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Thread: inheritance

  1. #1
    PEACE WILL WIN abalfazl's Avatar
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    inheritance

    Hello firends

    In C++,We can use multiple inheritance.

    But in PHP 5,A class can inherit from only one parent class.What is advantage of this?

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    Mlle. Ledoyen silver trophy seanf's Avatar
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    Thread moved. This question is more suited to this forum

    Sean
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    -- Protected only by the kindness of your nature

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    eschew sesquipedalians silver trophy sweatje's Avatar
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    Simplicity. If you have multiple inheritance, and you inherit from two or more classes which define the same method, which one do you use?

    Java got out of that particular nightmare by providing support for interfaces, a model which PHP5 has adopted as well.
    Jason Sweat ZCE - jsweat_php@yahoo.com
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    Composition is an alternative approach to take, to get around Multiple Inheritance, and offers far more advantages to you by the way

    I could explain some more if your interested...

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    eschew sesquipedalians silver trophy sweatje's Avatar
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    BTW, PHP does support something resembling ruby mixins, which may suit your needs.

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    PEACE WILL WIN abalfazl's Avatar
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    Please more

    Hello Firends
    Dr Livingston

    Please explain more,I'm interested

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    SitePoint Addict timvw's Avatar
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    well... assume you have a class AB that has as parents A and B.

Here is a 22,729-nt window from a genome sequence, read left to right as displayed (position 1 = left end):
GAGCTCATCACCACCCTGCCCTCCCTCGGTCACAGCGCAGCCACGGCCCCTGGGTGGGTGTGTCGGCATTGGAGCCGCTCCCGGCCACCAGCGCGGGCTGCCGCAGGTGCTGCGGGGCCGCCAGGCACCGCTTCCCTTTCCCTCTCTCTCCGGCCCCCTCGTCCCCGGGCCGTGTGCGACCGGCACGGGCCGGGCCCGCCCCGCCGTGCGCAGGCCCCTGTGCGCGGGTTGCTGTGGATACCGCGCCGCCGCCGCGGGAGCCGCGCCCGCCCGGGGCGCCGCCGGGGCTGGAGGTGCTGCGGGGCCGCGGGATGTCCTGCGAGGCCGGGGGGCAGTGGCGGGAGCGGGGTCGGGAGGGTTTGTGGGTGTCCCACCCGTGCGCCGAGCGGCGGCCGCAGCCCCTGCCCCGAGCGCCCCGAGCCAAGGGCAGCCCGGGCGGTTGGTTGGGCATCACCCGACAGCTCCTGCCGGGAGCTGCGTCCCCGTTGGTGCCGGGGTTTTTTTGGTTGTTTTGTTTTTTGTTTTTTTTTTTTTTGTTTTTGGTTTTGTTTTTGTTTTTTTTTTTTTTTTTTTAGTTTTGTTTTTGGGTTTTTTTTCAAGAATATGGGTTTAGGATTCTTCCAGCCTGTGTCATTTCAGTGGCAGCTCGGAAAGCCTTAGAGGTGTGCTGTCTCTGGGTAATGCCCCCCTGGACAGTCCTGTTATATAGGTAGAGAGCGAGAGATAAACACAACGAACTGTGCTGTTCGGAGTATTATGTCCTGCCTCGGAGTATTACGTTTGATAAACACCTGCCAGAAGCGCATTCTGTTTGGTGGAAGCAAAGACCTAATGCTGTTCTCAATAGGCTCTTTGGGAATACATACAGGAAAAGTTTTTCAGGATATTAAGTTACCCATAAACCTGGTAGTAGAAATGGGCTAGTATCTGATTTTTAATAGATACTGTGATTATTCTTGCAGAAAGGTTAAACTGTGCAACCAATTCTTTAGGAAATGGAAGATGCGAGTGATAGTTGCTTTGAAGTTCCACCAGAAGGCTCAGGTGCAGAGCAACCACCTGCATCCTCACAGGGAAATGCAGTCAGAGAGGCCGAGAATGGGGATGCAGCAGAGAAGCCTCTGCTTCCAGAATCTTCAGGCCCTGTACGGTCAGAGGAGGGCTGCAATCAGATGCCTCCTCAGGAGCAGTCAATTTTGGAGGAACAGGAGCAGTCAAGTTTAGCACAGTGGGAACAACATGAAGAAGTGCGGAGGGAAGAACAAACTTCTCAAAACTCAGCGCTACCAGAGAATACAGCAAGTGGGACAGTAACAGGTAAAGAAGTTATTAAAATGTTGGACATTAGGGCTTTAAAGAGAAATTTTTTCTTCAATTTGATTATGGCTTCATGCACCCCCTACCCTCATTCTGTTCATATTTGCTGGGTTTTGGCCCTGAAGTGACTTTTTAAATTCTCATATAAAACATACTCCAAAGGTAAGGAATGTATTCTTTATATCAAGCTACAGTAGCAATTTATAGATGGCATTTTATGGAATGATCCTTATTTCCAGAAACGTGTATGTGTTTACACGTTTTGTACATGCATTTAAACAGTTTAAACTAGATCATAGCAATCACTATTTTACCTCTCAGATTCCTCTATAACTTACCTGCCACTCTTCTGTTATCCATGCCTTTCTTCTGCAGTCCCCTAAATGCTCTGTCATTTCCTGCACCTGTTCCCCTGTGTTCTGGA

with composition you can define AB as:

    class AB extends A (could be B also)
    {
    private $_b;

    public function __construct()
    {
    $this->_b = new b;
    }

    // now implement all b-methods
    public function aBMethod
    {
    return $this->_b->BMethod();
    }
    }

    i assume that with __call overloading things are even easier..
    sometimes you don't want to inherit from one class, then you'll have a class AB that has a A and a B... enough possibilities to work-around the single-inheritance...

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    Resident Java Hater
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    In C++ you sort of need Multiple Inheritance for various tasks. For instance, if you want to use C++ interfaces with Pure Virtual Functions, you are forced to using classes as there is no direct support for interfaces. If you have a set of classes containing PVM's which want to implement in a given class you need MI to aggregate these interfaces.

    C++ being a compiled / strict typed language obviously doesn't have the reflective properties of VM based languages like Java, ruby, & PHP. In fact early versions of the language didn't have any constistent form of the RTTI. Reflection often lets you inspect data types at runtime, which is needed if you want to aggregate classes using things like mixins / dynamic proxies / __call() overloading. In it's current state C++ lacks the level of reflection used by modern languages.